My old accountability "calendar" since I started writing my  book .

My old accountability "calendar" since I started writing my book.

If what others are saying about printed calendars, rewards, and streaks are true, then I’m in for writing a lot this year and next.

Habits, Rewards and Streaks

What do you want to change? What habit do you want to start? Do you want to start eating a certain number of calories per day to help you lose weight? Do you want to walk at least 10K steps a day? Do you want to practice guitar for at least 30 minutes a day? Do you want to spend at least 5 minutes tidying up your house each night before you go to bed? Set your habit. Write it down. Then print out a free calendar to get started.

The benefit of a printed calendar: you can post it on the wall by your desk or somewhere you’ll see it every day. Don’t put it away in a drawer or under a pile of papers. Don’t use it to schedule parties or to remind yourself to take out the trash; this is for your new habit only.

Then, find a way to reward yourself when you have a day that is particularly good. Set your threshold of “good” and be clear about it. For me, I’ll reward myself when I write at least 500 words in my journal and at least 1,000 for a blog or book. Whenever you meet or exceed your goal, reward yourself on your calendar by coloring in the day with a highlighter or adding a sticker. (Note to self, I need to buy stickers. At least I have an excuse now. What was I saying earlier about being a minimalist…?)

Soon your calendar will start to fill up. It’ll feel amazing to record your accomplishments for each day, watching your progress from week to week. 

If you start your habit but then end up with false starts and skip a day or two, don’t worry. Just start again. Then once you have a streak going, try not to break it.

Like I mentioned before, humans want to see things through to completion. Once you get a good streak going on your calendar, especially a streak filled with stickers, you won’t want to break it. You’ll be more likely to keep your own promises.

Accountability Buddies

If you have the opportunity to do so, find a buddy that wants to change a habit too. If you live with someone or work closely with someone, I guarantee they have something they want to improve upon, even if it’s just drinking more water or watching less TV. Print out a calendar for him or her too, and commit yourself to your calendar and your buddy.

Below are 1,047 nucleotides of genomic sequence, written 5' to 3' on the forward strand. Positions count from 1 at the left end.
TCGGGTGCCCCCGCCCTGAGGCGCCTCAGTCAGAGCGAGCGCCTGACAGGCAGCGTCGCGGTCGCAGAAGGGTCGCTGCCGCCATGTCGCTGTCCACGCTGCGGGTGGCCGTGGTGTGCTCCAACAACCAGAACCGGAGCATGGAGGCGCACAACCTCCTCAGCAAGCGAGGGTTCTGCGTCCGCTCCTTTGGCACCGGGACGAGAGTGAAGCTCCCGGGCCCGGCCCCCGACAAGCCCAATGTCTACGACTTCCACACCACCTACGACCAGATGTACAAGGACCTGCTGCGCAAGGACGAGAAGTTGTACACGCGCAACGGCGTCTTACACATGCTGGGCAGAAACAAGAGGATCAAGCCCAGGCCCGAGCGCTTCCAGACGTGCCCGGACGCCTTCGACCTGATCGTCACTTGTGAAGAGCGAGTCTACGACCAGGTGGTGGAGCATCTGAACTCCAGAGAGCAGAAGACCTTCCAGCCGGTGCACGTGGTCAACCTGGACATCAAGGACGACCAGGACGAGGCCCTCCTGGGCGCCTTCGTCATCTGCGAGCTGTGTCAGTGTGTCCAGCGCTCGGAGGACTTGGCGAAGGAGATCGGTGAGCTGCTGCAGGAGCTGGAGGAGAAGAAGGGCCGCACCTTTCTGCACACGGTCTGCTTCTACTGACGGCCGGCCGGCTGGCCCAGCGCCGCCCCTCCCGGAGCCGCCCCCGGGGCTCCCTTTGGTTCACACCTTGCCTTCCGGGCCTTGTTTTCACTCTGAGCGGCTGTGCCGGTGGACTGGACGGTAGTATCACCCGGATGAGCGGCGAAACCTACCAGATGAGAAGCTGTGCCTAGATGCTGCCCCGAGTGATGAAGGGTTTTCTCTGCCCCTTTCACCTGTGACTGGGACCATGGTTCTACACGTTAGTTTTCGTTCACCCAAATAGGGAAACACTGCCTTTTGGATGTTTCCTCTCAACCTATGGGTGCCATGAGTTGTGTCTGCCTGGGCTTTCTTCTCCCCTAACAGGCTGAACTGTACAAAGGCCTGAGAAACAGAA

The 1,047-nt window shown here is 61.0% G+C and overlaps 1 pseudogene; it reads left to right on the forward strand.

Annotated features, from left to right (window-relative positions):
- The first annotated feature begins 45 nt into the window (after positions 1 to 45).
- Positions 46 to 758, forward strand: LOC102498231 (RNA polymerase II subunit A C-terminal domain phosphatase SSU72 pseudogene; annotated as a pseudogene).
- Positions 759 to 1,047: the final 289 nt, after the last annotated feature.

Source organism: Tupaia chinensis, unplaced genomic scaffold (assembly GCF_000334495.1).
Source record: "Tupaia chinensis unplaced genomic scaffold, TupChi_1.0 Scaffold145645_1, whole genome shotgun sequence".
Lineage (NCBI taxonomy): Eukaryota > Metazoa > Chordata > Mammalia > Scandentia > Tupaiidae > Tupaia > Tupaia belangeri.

Already I’ve seen the buddy system work for me. I joined a fitness accountability spreadsheet with some coworkers where we report our calories in, calories burned, Fitbit steps, amount of water drank, etc. Since doing so, I’ve managed to lose a considerable amount of weight in a couple of weeks. Before I joined the spreadsheet, I was struggling and often forgot to keep my own promises (because an extra scoop of macaroni and cheese is just that good). Now that I am part of a shared accountability team, I feel like I’m not only letting myself down but I’m also partially letting them down, too, if I go over my calorie limit or if I don’t drink enough water.

You could argue that accountability buddies don’t matter, that you’re either going to stick with your new habit or you aren’t, regardless of others. But you’re almost guaranteed to succeed if you are in the perfect storm of having determination combined with keeping accountability with similarly determined people. And even if your buddy isn’t the most reliable, you may end up getting a kick out of the competition factor.

So, print out a calendar. Make it clear to yourself what goal you want to achieve each day (or any other frequency). Record your progress on the calendar every day, and reward yourself for extra-awesome days. Maybe even reward yourself for really great streaks.

What habits are you looking to form or fix? I’d love to hear your plan and whether you think a printed accountability calendar would help you.

Cover photo via rawpixel